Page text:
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Cathedrals: Implied Glory and Importance to Christianity

The shape and shape do not imply the glory of the cathedral. These stones are large in size, design and aesthetic appeal are fully integrated in the design plan and play an important role in the development of Christian religion. But what is the cathedral? Because of their nature, they are sacred ground for Christians. Unlike the basic places of worship that fits the majority of the main requirements of Christianity, the cathedral lives in huge places of worship, local parish and regional headquarters, denominations around Christianity, and bishops There is a place.

Canterbury Cathedral is one of the oldest Christian churches in the UK and continues to play a central role in British Christianity. Originally founded in 602 AD by Saint Augustine, it continues to be the leader of the British Church of Canterbury Archbishop Cathedral, worldwide. Prior to coming to Canterbury, Lanfrank was the abbot of Saint Etienne in Caen in Normandy, where he oversaw the reconstruction of the monastery church. Canterbury Cathedral can still be traced back to the strong influence of early construction. The new Norman Cathedral of Lanfranc was used in October 1077

Canterbury, Canterbury's Canterbury Cathedral is one of the oldest and most famous Christianity buildings in the UK. It is part of the World Heritage. It is the Cathedral of the Archbishop of Canterbury and is now a symbolic leader of the British Church leader Justin Verbi and the British Church of England. Its official name is Canterbury Cathedral and the Metropolitan Cathedral of Christ. The cathedral was built in 597 and completely rebuilt between 1070 and 1077. The eastern end was greatly expanded in the early twelfth century and mostly rebuilt in Gothic style after the fire in 1174 to accommodate pilgrims who visited Archbishop Thomas Beckett who was killed in the 1174 cathedral. Norman's corridor and cross section were destroyed until late 14th century and destroyed to open the way to the present building.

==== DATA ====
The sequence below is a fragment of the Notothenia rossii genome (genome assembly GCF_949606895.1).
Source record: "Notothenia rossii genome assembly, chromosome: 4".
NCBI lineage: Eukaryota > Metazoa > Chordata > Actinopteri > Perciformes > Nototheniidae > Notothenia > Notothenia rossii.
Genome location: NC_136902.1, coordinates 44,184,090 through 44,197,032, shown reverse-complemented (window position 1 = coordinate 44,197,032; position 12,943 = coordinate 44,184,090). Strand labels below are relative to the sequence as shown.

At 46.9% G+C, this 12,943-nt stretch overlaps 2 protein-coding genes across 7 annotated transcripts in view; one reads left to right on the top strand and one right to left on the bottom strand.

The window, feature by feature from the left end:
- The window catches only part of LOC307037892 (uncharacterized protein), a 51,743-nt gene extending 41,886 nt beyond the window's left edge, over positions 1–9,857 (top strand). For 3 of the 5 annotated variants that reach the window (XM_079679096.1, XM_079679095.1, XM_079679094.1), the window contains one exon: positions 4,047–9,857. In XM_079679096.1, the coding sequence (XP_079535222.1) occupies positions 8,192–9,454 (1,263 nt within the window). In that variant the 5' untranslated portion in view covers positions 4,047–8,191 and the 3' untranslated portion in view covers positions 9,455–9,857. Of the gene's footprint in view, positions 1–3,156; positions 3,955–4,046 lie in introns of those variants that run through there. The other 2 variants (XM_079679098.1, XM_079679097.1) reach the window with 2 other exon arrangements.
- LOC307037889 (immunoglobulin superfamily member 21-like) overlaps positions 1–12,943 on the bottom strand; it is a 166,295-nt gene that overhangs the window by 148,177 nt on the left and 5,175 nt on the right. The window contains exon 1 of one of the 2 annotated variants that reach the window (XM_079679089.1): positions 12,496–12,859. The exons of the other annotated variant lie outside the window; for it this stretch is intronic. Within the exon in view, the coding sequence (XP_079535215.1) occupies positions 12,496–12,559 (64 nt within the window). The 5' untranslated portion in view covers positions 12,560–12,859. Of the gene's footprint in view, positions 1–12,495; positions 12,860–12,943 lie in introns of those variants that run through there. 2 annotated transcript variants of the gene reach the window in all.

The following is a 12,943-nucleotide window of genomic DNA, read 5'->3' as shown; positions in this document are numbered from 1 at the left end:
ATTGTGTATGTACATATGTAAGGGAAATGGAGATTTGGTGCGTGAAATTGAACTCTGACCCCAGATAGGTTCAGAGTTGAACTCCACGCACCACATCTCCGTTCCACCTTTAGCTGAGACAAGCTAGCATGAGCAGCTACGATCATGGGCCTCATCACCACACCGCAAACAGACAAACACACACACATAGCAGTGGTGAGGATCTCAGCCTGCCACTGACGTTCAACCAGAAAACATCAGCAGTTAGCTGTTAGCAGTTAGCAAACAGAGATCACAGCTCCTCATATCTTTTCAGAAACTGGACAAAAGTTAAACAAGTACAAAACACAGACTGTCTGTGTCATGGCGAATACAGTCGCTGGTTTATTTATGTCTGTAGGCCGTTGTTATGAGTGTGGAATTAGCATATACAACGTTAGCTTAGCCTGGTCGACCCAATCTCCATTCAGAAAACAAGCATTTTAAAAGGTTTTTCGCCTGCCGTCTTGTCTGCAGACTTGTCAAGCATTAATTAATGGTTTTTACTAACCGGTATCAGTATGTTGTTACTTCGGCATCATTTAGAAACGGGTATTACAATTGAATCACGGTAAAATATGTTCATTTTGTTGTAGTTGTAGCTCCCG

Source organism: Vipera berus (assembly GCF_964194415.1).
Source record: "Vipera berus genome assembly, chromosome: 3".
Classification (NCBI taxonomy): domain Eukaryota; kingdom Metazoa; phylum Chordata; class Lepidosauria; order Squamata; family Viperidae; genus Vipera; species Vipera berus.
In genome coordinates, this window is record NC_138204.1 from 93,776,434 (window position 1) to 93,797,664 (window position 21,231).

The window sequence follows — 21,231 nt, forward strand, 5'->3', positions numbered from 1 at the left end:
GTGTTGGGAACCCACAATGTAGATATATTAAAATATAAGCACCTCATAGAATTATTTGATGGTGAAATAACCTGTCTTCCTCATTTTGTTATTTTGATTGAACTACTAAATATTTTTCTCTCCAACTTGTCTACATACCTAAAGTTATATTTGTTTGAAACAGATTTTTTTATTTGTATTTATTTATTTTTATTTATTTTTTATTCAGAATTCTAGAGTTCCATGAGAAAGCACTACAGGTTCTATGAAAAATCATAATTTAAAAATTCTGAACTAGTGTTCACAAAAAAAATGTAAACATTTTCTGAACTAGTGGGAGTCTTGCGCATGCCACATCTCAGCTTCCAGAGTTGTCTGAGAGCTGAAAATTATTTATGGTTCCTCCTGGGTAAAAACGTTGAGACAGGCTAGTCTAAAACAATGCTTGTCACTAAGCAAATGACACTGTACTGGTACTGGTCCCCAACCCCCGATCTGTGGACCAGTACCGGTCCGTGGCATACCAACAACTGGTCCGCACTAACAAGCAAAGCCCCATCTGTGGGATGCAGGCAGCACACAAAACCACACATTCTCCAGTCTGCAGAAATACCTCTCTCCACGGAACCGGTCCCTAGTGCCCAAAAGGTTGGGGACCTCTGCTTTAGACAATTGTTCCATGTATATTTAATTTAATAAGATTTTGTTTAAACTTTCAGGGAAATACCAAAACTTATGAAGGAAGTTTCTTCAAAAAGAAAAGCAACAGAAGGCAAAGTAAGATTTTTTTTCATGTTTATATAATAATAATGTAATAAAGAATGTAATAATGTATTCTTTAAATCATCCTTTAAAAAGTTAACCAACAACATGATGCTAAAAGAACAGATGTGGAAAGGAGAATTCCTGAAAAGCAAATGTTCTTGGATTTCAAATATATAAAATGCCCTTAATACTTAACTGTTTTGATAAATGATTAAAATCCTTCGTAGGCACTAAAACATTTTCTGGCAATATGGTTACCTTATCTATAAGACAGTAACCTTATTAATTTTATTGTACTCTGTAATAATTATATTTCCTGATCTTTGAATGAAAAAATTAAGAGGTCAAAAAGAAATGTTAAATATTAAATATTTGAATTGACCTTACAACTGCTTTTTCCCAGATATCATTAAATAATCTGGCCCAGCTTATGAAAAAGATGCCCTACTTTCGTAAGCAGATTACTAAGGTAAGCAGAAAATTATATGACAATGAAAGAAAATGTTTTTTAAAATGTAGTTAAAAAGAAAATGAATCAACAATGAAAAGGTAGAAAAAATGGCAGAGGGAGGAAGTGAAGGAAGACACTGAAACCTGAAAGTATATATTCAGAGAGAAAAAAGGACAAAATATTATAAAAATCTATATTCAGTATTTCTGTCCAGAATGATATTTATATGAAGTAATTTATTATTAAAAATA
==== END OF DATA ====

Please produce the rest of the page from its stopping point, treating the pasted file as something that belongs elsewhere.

Canterbury Cathedral continues to be the center of Kent Christianity throughout the Saxon and Biking era. Archbishop Cassbart added a baptistery and a mausoleum in the north of the cathedral around AD 750. In the 10th century Canterbury Cathedral became a community of monks of the Benedictine Association. The Danish loot of 1011 fired into the Cathedral and took the Archbishop Archbishop hostage as hostage; he was later killed and became a martyr and a saint. The medieval stained glass of the cathedral tells of his story. A year after the Norman conquest, the second fire broke out in 1067. The cathedral was almost destroyed, but in 1070 the archbishop Norman Franfuran dedicated to the temporary shelter and soon began rebuilding the cathedral. The new Canterbury cathedral was strongly influenced by the Normans and was used in 1077.

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